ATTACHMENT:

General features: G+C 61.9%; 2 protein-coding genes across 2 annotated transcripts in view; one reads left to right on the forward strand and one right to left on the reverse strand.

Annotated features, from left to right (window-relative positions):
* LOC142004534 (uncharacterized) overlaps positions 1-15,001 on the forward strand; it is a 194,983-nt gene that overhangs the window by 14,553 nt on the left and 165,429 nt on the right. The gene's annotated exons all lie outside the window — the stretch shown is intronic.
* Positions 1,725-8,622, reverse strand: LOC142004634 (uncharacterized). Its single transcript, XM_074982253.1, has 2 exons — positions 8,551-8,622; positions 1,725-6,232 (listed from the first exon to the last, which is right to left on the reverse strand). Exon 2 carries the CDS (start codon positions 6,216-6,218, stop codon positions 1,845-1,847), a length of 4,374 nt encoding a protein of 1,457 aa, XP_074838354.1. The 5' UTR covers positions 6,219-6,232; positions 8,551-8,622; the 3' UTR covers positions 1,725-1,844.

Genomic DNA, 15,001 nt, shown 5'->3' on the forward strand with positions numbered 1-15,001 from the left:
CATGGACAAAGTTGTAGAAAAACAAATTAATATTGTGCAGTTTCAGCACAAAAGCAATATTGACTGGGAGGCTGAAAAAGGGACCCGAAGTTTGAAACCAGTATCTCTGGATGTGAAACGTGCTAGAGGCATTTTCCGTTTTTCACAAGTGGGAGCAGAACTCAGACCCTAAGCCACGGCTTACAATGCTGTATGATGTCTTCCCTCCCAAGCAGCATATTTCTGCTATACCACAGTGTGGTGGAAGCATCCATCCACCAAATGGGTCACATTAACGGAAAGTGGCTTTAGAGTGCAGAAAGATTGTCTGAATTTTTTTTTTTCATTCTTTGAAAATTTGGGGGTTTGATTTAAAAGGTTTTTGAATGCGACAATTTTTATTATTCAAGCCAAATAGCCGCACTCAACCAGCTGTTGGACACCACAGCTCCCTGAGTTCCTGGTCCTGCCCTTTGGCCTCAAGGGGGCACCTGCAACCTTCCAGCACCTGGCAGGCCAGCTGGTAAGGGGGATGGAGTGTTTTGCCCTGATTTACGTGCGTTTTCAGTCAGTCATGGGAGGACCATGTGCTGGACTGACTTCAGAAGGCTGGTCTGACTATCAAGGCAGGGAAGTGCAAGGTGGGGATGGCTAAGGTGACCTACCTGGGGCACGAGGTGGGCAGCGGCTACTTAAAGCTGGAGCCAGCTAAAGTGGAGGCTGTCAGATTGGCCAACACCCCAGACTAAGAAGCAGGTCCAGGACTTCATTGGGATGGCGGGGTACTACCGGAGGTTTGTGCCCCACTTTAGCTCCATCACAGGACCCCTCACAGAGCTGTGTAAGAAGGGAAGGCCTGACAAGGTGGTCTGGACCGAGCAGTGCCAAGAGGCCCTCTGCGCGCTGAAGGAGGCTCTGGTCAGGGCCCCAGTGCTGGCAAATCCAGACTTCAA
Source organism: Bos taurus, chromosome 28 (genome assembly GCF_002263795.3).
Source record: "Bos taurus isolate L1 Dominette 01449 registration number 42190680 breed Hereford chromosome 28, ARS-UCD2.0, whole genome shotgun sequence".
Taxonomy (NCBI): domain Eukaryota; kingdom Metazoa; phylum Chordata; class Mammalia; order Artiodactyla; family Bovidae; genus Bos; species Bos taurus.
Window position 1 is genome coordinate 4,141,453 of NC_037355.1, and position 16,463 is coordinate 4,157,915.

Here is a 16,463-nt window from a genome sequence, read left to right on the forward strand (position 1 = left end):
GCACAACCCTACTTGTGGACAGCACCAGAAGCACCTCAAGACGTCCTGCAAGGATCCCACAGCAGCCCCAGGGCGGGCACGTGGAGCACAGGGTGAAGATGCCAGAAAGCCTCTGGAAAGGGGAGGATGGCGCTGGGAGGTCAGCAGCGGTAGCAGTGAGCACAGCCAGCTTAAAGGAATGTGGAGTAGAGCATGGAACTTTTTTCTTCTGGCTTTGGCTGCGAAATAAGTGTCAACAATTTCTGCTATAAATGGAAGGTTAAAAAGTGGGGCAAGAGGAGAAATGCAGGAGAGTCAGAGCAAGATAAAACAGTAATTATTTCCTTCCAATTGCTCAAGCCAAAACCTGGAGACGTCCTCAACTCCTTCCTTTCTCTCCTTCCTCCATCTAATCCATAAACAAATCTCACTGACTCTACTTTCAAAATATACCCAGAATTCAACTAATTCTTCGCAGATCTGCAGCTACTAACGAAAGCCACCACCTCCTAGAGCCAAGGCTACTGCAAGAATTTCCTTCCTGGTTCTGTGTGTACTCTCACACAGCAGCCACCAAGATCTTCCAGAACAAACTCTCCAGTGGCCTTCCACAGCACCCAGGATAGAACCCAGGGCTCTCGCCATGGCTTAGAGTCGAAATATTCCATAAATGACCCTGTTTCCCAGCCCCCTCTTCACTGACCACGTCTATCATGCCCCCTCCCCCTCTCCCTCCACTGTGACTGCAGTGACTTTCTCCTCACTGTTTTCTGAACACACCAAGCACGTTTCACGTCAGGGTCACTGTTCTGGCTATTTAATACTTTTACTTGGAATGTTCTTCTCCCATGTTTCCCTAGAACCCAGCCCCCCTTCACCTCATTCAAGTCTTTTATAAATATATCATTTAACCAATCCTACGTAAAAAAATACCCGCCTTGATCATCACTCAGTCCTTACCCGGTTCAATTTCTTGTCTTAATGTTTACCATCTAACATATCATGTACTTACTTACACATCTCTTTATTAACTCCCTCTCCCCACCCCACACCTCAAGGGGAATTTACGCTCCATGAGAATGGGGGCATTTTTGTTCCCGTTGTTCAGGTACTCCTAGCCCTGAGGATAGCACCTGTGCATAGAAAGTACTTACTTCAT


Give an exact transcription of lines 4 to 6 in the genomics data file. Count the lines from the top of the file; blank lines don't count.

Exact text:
* Positions 1,725-8,622, reverse strand: LOC142004634 (uncharacterized). Its single transcript, XM_074982253.1, has 2 exons — positions 8,551-8,622; positions 1,725-6,232 (listed from the first exon to the last, which is right to left on the reverse strand). Exon 2 carries the CDS (start codon positions 6,216-6,218, stop codon positions 1,845-1,847), a length of 4,374 nt encoding a protein of 1,457 aa, XP_074838354.1. The 5' UTR covers positions 6,219-6,232; positions 8,551-8,622; the 3' UTR covers positions 1,725-1,844.

Genomic DNA, 15,001 nt, shown 5'->3' on the forward strand with positions numbered 1-15,001 from the left:
CATGGACAAAGTTGTAGAAAAACAAATTAATATTGTGCAGTTTCAGCACAAAAGCAATATTGACTGGGAGGCTGAAAAAGGGACCCGAAGTTTGAAACCAGTATCTCTGGATGTGAAACGTGCTAGAGGCATTTTCCGTTTTTCACAAGTGGGAGCAGAACTCAGACCCTAAGCCACGGCTTACAATGCTGTATGATGTCTTCCCTCCCAAGCAGCATATTTCTGCTATACCACAGTGTGGTGGAAGCATCCATCCACCAAATGGGTCACATTAACGGAAAGTGGCTTTAGAGTGCAGAAAGATTGTCTGAATTTTTTTTTTTCATTCTTTGAAAATTTGGGGGTTTGATTTAAAAGGTTTTTGAATGCGACAATTTTTATTATTCAAGCCAAATAGCCGCACTCAACCAGCTGTTGGACACCACAGCTCCCTGAGTTCCTGGTCCTGCCCTTTGGCCTCAAGGGGGCACCTGCAACCTTCCAGCACCTGGCAGGCCAGCTGGTAAGGGGGATGGAGTGTTTTGCCCTGATTTACGTGCGTTTTCAGTCAGTCATGGGAGGACCATGTGCTGGACTGACTTCAGAAGGCTGGTCTGACTATCAAGGCAGGGAAGTGCAAGGTGGGGATGGCTAAGGTGACCTACCTGGGGCACGAGGTGGGCAGCGGCTACTTAAAGCTGGAGCCAGCTAAAGTGGAGGCTGTCAGATTGGCCAACACCCCAGACTAAGAAGCAGGTCCAGGACTTCATTGGGATGGCGGGGTACTACCGGAGGTTTGTGCCCCACTTTAGCTCCATCACAGGACCCCTCACAGAGCTGTGTAAGAAGGGAAGGCCTGACAAGGTGGTCTGGACCGAGCAGTGCCAAGAGGCCCTCTGCGCGCTGAAGGAGGCTCTGGTCAGGGCCCCAGTGCTGGCAAATCCAGACTTCAA